The metamorphosis of 'Murdochgate'
What started out as a morality tale about the indiscretions of one of Rupert Murdoch's most tawdry tabloids is turning into a complex paper chase.
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The most memorable moment may have come at the end, when the elder Murdoch was hit with a shaving foam pie and his wife Wendi Deng leaped instantly to slap down the pie thrower.Skip to next paragraph
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But now the scandal, which Murdoch-owned media has characterized as unwonted hysteria engineered by enemies of News Corp., is entering a phase that Mr. Moore calls one of “many many lawyers.”
Today, for example, brought charges by two former News Corp. executives that aspects of James Murdoch’s testimony were fraudulent.
In dispute is whether the younger Murdoch knew of the scale of the phone hacking – that involved some 3,870 people – prior to making a hefty payout in a libel suit brought by one of the victims. The two executives, including former News Corp. legal chief Tom Crone, say he did.
“How could [Murdoch] not realize that hacking was more widespread, and why did he take no action to root out the culprits when forced to approve huge sums in compensation?” asked an editorial in today's London Evening Standard.
A Financial Times chart published today detailed the nexus of communication and relationships between principle figures in the scandal – including police, News Corp. figures, and members of the government – looks like two plates of spaghetti mashed together.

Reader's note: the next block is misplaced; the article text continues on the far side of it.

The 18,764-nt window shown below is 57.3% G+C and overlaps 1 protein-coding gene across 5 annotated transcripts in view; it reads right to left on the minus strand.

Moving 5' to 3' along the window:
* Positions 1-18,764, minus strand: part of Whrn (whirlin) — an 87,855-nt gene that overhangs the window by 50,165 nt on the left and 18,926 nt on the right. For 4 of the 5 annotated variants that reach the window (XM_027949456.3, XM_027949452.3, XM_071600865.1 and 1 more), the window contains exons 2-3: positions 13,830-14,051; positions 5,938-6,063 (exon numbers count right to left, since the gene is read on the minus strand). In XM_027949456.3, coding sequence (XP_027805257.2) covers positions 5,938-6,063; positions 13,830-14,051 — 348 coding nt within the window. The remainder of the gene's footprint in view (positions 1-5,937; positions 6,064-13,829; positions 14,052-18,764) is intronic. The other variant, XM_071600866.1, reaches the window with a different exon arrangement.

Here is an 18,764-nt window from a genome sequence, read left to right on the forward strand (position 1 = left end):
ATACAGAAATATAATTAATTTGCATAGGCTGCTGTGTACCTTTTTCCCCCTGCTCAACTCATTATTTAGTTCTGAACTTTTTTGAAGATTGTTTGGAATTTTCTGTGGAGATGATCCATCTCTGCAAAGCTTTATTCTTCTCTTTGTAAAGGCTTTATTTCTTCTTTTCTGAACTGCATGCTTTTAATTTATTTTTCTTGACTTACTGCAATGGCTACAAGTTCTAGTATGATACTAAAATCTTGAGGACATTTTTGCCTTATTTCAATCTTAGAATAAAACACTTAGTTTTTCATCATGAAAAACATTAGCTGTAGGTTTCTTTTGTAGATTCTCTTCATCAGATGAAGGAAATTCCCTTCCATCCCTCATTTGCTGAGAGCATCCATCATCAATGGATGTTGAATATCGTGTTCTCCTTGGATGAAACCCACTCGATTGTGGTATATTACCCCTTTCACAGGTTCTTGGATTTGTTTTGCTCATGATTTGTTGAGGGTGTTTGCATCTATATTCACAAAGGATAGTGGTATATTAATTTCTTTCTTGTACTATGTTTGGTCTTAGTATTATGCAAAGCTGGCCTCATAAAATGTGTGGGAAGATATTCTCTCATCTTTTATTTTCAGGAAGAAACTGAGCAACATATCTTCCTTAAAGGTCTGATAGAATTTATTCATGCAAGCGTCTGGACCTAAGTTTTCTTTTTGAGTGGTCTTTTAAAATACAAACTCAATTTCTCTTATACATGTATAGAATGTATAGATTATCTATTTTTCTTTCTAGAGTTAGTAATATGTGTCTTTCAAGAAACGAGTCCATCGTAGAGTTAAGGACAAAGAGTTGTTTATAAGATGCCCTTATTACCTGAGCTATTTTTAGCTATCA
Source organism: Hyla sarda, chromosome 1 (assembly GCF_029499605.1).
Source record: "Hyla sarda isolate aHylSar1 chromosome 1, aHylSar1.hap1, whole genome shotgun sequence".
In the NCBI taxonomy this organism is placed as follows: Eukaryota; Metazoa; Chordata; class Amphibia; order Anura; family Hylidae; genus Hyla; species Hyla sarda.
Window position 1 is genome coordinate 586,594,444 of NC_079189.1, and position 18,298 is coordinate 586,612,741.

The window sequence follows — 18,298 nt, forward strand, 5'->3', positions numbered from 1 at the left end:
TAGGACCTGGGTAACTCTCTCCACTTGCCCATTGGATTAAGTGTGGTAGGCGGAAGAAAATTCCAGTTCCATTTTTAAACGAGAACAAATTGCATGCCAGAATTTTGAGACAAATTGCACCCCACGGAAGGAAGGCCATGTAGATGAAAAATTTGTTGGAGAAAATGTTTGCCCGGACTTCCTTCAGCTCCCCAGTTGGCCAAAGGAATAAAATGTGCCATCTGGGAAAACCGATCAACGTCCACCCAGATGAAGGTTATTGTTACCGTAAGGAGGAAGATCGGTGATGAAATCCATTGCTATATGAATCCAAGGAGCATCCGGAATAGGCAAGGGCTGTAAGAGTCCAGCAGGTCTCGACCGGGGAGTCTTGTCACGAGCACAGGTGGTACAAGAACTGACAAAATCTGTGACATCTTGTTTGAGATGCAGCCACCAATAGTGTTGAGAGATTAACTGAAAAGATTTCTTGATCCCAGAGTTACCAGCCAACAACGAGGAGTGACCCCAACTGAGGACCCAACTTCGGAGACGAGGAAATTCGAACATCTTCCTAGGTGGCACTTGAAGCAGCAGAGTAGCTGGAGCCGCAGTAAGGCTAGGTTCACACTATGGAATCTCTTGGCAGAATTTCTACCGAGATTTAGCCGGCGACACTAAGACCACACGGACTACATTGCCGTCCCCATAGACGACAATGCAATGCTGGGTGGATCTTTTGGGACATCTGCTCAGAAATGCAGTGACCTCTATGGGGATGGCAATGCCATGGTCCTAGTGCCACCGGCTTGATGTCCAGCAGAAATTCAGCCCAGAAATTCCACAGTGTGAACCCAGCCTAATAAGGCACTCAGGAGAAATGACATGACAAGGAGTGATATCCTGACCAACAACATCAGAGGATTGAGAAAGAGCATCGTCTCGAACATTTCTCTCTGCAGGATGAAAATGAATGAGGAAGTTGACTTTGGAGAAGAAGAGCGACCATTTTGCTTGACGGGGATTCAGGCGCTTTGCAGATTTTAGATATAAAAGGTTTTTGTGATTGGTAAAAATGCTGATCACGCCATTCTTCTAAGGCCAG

When Britain returns from holiday, the inquiries will diversify, looking at hacking in other media outlets and the charges by a senior civil servant in Downing Street that his phone was hacked while he was working there.
Following the scandal, it is questionable whether the public will support further efforts by Murdoch to expand his business here.
A number of experts and analysts say the public has done its job and had its effect, and that the scandal is now entering a nuanced phase that will rely in its inquires on a host of savvy and intelligent figures that will not wither away in coming months.
James Curran, director of the media center at the University of London, argues that for years the British public was growing tired and more critical of the influence and effect of the tabloids, “but that criticism had no champion anywhere across the nation … and suddenly that has changed.
“The British people may think that ‘Oh, nothing will change in the end.’ Their skepticism is strong. But I think they may be wrong this time.”